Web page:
I’m in the third week of a new diet. “Eating to Live” as outlined in Dr. Joel Fuhman’s bestseller “Eat to Live.” Dieting is always hard as it requires a change in personal habits, but this one seems to be going well.
One of my worst habits, with regard to eating, is “cleaning my plate.” I feel compelled to finish every last scrap of eatable food on my plate. Worse, I also feel compelled to finish everything on my kid’s plates. It’s a real sickness. This behavior got me thinking about its cause. Why do I feel so compelled, and why don’t others feel the same way?
As far as I can tell, it goes back to my childhood. I vividly remember many adults, parents, relatives, and parents of friends, reminding me and other children to clean their plates. My parents generation did not consider food trivial and did not take a full stomach for granted. It seemed that getting enough to eat was a real consideration, at least for my grandparents and great grandparents. You ate everything in front of you because life was a little more uncertain and you didn’t know when you might eat again. You had to store calories. This was especially true on the Italian immigrant side of my family where wasting food was literally regarded as a sin – gluttony.
You would often hear at family gatherings, “Take what you want, but eat what you take.” Always error on the side of taking too little because you were expected to eat everything, even if you didn’t like it. But very often, “my eyes were bigger than my stomach” which led to sitting at the table, sometimes long after the adults had vacated, to finish what I had take. This may sound a little politically incorrect today with childhood obesity running in the neighborhood of 20%, but many of my elder relatives felt that a healthy respect for food was a necessary quality for survival.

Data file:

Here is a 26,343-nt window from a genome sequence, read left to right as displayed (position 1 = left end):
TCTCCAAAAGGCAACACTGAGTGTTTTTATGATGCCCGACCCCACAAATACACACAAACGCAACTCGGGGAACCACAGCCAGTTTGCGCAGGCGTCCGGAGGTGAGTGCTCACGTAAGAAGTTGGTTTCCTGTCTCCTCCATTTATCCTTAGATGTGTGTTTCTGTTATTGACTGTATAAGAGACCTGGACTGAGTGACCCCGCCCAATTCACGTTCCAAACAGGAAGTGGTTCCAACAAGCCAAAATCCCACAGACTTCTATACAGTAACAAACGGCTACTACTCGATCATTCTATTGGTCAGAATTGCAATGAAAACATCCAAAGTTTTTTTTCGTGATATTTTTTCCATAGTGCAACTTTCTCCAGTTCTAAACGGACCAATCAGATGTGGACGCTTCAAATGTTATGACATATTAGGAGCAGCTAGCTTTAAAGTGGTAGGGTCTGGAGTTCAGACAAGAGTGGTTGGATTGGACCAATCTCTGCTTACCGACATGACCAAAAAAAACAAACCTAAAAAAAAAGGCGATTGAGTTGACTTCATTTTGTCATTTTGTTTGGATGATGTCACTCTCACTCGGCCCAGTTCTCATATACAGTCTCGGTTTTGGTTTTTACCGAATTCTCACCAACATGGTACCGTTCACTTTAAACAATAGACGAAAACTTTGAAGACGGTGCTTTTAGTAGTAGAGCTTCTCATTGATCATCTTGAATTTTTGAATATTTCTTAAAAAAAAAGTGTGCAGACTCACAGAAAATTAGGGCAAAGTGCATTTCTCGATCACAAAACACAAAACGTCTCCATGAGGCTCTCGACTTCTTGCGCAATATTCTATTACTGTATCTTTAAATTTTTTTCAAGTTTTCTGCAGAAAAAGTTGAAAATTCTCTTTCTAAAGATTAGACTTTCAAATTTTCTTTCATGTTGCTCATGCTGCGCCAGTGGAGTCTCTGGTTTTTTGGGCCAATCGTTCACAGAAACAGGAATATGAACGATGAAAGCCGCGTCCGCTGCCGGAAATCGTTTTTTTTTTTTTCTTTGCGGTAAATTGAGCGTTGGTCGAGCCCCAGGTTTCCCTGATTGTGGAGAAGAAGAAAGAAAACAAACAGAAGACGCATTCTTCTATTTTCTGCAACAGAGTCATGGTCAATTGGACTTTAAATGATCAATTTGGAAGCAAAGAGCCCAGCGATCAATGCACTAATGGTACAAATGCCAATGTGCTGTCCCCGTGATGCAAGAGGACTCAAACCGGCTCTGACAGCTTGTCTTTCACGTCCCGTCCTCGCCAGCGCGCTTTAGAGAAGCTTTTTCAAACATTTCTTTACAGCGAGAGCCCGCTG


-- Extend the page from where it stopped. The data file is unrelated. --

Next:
I also remember a story my grandfather told to me regarding school lunch. In elementary school, he always brought food from home to eat at lunch. A typical lunch was a couple small pieces of fried polenta (yellow corn meal cake) wrapped in wax paper. The meal was so small that it didn’t require a “lunch box” or bag, he simply slipped it in his pocket. On this particular day, a couple of older kids grabbed him, stoled his polenta, and gave him a hard kick in the pants as a parting gift. Forget about stealing lunch money, these kids we after food! Interestingly, my Grandfather related to me that this was not unusual behavior just after the turn of the century in immigrant circles. You just didn’t let anyone know if you were “carrying” food lest the word “get out” and you’d be mugged for it.
Food and food preparation were considered sacred in Italian circles. That’s what the Catholic prayer preceding meals is meant to express.
Bless us, O Lord and these Thy gifts, which we are about to receive from Thy bounty, through Christ our Lord. Amen.
There it is. Back then, food came directly from God, you didn’t treat it lightly and you certainly didn’t waste it. My kids
As for my present situation, I have to eat less and different. I must learn to take smaller portions so I don’t have to suffer the guilt of “not cleaning my plate,” and I must teach my kids to do the same, so I don’t have eat their scraps.